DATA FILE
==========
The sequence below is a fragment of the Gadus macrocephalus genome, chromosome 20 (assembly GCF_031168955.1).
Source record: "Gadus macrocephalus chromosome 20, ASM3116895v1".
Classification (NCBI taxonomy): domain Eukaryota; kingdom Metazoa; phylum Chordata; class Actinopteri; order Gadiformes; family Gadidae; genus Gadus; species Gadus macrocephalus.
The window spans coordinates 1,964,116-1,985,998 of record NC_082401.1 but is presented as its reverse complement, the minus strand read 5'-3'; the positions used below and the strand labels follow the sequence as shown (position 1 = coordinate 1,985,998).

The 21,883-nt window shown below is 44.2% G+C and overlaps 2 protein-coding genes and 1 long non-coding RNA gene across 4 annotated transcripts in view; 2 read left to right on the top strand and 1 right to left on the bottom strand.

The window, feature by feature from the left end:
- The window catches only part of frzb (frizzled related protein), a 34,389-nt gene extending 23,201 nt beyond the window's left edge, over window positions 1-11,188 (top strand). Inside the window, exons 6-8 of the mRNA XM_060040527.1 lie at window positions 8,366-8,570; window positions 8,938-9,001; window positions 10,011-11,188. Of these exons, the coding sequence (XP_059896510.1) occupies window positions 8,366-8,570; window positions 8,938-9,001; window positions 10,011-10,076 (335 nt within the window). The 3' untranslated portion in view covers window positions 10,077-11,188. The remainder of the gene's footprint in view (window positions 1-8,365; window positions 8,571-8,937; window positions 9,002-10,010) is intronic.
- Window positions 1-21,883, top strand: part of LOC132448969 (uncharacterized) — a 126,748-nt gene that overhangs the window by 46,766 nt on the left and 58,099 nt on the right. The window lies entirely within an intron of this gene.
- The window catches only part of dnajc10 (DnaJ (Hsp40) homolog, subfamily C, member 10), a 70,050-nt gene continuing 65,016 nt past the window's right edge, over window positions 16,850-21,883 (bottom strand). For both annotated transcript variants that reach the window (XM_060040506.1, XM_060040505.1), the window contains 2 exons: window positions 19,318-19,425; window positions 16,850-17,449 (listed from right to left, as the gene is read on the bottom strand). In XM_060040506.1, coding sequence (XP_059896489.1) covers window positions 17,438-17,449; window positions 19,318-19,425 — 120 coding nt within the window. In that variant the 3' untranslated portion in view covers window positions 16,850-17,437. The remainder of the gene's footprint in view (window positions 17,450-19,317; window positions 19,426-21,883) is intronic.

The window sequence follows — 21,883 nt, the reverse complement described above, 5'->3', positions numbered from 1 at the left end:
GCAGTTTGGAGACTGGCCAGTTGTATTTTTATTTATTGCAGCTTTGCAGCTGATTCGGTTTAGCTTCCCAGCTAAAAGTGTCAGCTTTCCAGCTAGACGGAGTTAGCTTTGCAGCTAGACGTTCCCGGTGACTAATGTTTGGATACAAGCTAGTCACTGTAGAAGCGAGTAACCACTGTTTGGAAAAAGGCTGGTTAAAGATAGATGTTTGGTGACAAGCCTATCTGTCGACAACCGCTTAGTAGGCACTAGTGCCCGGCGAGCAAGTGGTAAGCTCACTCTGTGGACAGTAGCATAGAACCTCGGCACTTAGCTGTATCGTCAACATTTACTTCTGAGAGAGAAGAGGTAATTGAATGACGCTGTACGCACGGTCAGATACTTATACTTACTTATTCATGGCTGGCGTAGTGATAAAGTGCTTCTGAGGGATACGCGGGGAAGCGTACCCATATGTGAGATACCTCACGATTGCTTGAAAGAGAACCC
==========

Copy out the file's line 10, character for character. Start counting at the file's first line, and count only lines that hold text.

The window sequence follows — 21,883 nt, the reverse complement described above, 5'->3', positions numbered from 1 at the left end: